Echo is one of those exceptions, spearheading the fight to bring Rossum down for good.
Alpha is another, and the years have changed him. With Paul’s personality acting as the moral compass he’d previously lacked, Alpha had been fighting the good fight at Echo’s side, but he eventually lost his stomach for the interminable battle. By the time the audience sees him, he’s become a pacifist, using the shielded sub-basement of the L.A. Dollhouse to provide safe harbour for victims of the wipes who were reduced to an infantile Doll state.
(Some also became cannibalistic, zombie-like creatures… and those are better off being put out of their misery with a bullet to the skull.)
In this new, peaceful phase of his life, Alpha admits it’s harder for him to live quietly than it is for most single-mentality people. He still has his violent and manipulative urges with the 40+ personalities that inundate his brain, but the Paul imprint has been strong enough to encourage this new way of life.
The repentant and atoning Alpha later gifts Echo with the USB “wedge” that contains Paul’s personality, so her lost love can still be a part of her, with her, in a way.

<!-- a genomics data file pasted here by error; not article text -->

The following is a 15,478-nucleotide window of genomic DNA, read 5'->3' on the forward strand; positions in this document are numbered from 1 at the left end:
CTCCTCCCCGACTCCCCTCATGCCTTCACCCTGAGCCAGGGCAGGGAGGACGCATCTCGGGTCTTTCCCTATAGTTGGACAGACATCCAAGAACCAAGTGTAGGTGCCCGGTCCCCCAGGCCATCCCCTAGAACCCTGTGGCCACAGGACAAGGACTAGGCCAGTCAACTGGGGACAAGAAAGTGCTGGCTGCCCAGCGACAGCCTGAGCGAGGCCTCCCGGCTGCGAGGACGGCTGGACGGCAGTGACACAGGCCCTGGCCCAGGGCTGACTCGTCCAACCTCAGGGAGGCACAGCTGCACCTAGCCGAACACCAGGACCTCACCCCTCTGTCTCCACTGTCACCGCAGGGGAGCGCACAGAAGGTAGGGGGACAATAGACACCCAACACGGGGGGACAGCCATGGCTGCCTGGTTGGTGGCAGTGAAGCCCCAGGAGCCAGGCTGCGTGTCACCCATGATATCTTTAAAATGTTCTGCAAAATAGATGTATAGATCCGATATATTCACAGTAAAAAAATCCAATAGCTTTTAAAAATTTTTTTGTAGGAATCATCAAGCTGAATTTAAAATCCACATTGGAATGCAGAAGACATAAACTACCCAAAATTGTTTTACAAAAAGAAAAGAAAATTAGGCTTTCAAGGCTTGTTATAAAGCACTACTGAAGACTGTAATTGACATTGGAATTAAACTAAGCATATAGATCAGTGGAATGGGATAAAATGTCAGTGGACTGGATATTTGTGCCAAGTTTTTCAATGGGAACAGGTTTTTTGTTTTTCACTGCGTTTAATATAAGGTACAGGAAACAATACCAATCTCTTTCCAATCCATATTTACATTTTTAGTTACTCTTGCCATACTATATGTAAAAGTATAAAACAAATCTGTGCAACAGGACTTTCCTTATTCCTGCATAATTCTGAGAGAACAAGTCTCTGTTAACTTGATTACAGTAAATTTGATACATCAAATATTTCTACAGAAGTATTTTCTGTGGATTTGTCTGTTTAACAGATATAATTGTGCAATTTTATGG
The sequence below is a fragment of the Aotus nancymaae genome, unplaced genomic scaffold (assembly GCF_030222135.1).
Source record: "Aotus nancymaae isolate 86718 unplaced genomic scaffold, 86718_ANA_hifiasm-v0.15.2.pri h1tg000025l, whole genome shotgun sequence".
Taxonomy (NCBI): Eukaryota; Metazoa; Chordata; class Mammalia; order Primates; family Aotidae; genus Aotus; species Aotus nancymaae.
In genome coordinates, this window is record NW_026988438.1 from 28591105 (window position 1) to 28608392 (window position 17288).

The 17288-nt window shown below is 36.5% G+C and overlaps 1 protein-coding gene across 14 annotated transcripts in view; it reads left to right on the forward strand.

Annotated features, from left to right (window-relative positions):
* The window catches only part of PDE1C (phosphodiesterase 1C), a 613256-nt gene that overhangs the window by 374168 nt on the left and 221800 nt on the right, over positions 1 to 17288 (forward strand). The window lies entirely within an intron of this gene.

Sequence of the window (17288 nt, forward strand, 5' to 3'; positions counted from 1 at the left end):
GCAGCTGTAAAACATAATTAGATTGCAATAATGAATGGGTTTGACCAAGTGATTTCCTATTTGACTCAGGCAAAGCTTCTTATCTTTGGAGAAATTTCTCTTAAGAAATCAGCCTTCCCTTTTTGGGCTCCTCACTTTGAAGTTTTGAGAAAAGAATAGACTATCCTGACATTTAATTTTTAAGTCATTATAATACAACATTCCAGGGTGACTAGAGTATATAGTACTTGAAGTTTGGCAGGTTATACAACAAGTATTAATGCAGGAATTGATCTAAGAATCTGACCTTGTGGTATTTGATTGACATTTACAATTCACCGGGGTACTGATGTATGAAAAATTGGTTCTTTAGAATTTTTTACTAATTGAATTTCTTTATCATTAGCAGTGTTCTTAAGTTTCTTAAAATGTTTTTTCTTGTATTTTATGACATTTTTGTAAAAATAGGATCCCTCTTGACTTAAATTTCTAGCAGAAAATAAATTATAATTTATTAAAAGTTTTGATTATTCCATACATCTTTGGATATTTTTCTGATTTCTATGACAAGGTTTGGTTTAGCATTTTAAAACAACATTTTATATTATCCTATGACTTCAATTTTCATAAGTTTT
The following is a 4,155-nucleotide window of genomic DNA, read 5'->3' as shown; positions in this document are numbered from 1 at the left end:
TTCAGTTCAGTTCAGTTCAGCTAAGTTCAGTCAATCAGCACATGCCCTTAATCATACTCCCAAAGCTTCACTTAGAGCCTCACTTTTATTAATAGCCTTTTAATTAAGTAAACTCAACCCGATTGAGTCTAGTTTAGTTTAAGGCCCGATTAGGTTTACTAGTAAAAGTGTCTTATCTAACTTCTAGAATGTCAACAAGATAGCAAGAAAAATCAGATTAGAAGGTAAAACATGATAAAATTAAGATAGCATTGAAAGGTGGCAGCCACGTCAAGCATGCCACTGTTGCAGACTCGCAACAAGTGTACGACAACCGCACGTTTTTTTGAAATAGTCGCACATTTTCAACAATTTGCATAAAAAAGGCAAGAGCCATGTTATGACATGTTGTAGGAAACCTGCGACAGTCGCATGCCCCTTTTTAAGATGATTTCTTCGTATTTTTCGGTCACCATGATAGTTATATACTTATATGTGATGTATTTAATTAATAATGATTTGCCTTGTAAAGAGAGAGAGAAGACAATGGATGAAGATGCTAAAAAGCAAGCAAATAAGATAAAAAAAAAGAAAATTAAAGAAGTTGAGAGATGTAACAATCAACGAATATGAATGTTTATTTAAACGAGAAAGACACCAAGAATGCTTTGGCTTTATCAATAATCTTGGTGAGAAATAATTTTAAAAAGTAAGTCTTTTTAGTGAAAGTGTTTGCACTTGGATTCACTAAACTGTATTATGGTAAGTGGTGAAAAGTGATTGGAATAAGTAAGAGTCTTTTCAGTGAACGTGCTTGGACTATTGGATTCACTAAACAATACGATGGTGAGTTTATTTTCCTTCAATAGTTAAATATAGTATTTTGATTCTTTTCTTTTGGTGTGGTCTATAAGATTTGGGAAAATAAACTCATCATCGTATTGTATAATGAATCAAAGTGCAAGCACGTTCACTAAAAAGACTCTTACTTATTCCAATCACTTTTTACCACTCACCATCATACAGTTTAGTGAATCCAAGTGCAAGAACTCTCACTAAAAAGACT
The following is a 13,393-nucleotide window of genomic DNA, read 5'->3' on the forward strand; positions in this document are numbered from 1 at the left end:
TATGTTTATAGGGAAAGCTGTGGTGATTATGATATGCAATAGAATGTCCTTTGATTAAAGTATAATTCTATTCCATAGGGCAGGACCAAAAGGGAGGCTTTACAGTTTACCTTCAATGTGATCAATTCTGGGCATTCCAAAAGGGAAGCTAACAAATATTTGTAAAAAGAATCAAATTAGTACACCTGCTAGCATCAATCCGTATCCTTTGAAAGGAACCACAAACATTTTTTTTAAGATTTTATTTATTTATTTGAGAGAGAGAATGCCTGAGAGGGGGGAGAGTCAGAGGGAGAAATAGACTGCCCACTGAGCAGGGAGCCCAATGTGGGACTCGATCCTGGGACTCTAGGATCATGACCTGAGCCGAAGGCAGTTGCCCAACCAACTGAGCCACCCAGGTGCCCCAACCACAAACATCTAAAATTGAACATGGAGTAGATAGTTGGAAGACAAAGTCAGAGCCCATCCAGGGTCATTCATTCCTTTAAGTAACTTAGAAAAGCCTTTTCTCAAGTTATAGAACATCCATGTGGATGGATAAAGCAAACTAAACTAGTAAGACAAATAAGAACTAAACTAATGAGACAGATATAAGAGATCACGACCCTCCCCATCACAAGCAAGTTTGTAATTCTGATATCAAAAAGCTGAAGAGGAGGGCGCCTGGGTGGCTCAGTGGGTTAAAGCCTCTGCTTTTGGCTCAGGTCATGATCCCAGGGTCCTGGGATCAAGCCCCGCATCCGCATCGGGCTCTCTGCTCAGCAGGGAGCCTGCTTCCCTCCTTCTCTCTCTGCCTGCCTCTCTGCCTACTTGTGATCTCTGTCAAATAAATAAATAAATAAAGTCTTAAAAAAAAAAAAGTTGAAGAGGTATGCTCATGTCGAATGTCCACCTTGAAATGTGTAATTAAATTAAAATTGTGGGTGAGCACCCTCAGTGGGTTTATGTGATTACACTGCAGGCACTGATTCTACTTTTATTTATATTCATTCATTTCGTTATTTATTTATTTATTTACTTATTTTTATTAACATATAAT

(As an aside: I have to admit, my favourite line in the series is when one of Echo’s team notices he’s left one of the sleeping places in the L.A. Dollhouse in the same comfortably cluttered state it was when they left. Alpha remarks, “It appealed to the schizophrenic in me. Both of them, actually.”)
But this overall character arc that Alpha went through got me thinking. Dark is a lot like Alpha after all, a composite personality driven by anger and self-righteous indignation, a being that lacks a moral compass.
Perhaps, Dark’s circumstances would be much improved if he were to, like Alpha, subsume another personality into his totality. A personality that is more peaceable and cares for others, one that does not wish to cause anyone unnecessary pain and, indeed, only wants to make people happy and the world a brighter place for all.
Who do we know like that? Mark.
Not “Asshole Mark” of WKM, of course, but our Mark. If Mark and Dark’s personalities were to merge, he might give Dark the psychological anchor and internal comfort that the entity otherwise lacks.
It’s a dangerous thing to contemplate, and it would mean we risk losing Mark, but it’s an interesting thought. And perhaps that was what Dark was alluding to when he said, “He promised he would let me in again.”
Dark’s body and mind are fractured and in agonizing pain. There is a chance that Mark could heal the damage, by offering up his own healthier body and strong mind. Perhaps it wouldn’t change Dark totally, but it might be enough that Dark can find some measure of peace.
And Mark would also find peace as well, in learning to accept his Dark side.